After this, have we not reason to conclude that the pretended appearance of the cross in the sky is only a fraud which Constantine imagined to favor the success of his ambitious enterprises? The medals of this prince and of his family, which are found in Banduri, and in the work entitled, “Numismata Imperatorum Romanorum”; the triumphal arch of which Baronius speaks, in the inscription of which the senate and the Roman people said that Constantine, by the direction of the Divinity, had rid the republic of the tyrant Maxentius, and of all his faction; finally, the statue which Constantine himself caused to be erected at Rome, holding a lance terminating in the form of a cross, with this inscription—as related by Eusebius: “By this saving sign, I have delivered your city from the yoke of tyranny”—all this, I say, only proves the immoderate pride of this artificial prince, who would everywhere spread the noise of his pretended dream, and perpetuate the recollection of it.
Yet, to excuse Eusebius, we must compare him to a bishop of the seventeenth century, whom La Bruyère hesitated not to call a father of the Church. Bossuet, at the same time that he fell so unmercifully on the visions of the elegant and sensible Fénelon, commented himself, in the funeral oration of Anne of Gonzaga of Cleves, on the two visions which worked the conversion of the Princess Palatine. It was an admirable dream, says this prelate; she thought that, walking alone in a forest, she met with a blind man in a small cell. She comprehended that a sense is wanting to the incredulous as well as to the blind; and at the same time, in the midst of so mysterious a dream, she applied the fine comparison of the blind man to the truths of religion and of the other life.
In the second vision, God continued to instruct her, as He did Joseph and Solomon; and during the drowsiness which the trouble caused her, He put this parable into her mind, so similar to that in the gospel: She saw that appear which Jesus Christ has not disdained to give us as an image of His tenderness—a hen become a mother, anxious round the little ones which she conducted. One of them having strayed, our invalid saw it swallowed by a hungry dog. She ran and tore the innocent animal away from him. At the same time, a voice cried from the other side that she must give it back to the ravisher. “No,” said she, “I will never give it back.” At this moment she awakened, and the explanation of the figure which had been shown to her presented itself to her mind in an instant.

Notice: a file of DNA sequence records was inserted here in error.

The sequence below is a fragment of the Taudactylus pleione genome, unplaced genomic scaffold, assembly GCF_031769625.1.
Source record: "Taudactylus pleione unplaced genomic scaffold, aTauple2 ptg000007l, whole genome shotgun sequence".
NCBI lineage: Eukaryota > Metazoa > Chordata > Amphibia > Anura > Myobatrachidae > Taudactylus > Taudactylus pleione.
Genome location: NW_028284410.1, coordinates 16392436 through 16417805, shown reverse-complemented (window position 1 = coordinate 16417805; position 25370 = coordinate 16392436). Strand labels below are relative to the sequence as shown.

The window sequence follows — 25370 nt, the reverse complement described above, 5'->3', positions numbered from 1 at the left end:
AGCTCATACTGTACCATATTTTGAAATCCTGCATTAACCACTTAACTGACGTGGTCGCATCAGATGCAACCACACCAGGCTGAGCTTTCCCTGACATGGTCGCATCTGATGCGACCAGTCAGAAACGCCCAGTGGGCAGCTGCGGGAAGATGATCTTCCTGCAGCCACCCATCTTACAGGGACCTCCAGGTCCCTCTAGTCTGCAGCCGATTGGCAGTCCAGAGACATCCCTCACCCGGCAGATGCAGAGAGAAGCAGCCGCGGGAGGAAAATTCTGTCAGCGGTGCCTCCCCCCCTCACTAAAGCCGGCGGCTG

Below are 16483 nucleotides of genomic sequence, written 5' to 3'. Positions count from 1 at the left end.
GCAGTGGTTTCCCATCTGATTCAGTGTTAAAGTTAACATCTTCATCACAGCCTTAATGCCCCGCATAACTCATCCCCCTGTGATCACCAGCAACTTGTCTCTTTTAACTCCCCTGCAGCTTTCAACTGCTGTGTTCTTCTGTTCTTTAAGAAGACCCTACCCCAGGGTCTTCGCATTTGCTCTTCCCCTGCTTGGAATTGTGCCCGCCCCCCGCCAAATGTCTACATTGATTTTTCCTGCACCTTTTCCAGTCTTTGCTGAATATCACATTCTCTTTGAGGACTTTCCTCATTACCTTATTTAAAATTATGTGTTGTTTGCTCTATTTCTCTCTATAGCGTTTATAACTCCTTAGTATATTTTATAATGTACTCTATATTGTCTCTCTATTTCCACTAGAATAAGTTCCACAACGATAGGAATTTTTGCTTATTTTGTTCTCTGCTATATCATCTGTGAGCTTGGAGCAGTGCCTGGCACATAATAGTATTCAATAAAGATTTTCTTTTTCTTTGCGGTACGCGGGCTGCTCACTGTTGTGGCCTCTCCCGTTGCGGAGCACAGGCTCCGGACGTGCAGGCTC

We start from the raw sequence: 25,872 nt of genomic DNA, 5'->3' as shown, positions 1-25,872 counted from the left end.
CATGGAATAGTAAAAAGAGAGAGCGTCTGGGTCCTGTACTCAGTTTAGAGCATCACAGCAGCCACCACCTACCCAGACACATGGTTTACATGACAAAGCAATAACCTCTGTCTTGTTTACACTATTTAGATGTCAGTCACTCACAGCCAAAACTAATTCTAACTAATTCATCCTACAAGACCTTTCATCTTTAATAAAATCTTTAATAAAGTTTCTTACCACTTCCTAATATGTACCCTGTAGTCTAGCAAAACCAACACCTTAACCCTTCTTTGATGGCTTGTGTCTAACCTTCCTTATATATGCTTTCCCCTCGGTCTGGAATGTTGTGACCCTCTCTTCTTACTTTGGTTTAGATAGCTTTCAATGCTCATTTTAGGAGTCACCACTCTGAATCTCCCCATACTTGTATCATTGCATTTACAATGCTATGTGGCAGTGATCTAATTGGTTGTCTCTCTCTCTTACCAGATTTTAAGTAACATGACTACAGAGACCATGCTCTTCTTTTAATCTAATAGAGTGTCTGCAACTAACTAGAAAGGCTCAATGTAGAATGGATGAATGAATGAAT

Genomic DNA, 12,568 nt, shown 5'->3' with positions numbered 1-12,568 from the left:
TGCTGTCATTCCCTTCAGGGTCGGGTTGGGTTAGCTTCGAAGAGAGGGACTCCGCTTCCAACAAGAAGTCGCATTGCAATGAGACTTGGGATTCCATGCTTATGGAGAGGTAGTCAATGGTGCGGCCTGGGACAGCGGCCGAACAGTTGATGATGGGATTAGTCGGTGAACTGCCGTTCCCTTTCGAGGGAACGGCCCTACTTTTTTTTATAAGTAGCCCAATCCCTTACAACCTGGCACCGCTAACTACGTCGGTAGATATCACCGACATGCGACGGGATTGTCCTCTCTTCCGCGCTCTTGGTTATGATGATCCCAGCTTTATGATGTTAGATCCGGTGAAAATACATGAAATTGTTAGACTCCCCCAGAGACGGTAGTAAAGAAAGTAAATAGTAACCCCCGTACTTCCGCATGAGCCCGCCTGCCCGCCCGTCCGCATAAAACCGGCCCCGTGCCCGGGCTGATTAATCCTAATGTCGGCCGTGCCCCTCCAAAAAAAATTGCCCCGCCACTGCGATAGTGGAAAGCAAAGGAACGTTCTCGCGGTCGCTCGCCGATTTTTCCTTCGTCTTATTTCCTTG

To make a vow for life, is to make oneself a slave. How can this worst of all slavery be allowed in a country in which slavery is proscribed? To promise to God by an oath, that from the age of fifteen until death we will be a Jesuit, Jacobin, or Capuchin, is to affirm that we will always think like a Capuchin, a Jacobin, or a Jesuit. It is very pleasant to promise, for a whole life, that which no man can certainly insure from night to morning!
How can governments have been such enemies to themselves, and so absurd, as to authorize citizens to alienate their liberty at an age when they are not allowed to dispose of the least portion of their fortunes? How, being convinced of the extent of this stupidity, have not the whole of the magistracy united to put an end to it?
Is it not alarming to reflect that there are more monks than soldiers? Is it possible not to be affected by the discovery of the secrets of cloisters; the turpitudes, the horrors, and the torments to which so many unhappy children are subjected, who detest the state which they have been forced to adopt, when they become men, and who beat with useless despair the chains which their weakness has imposed upon them?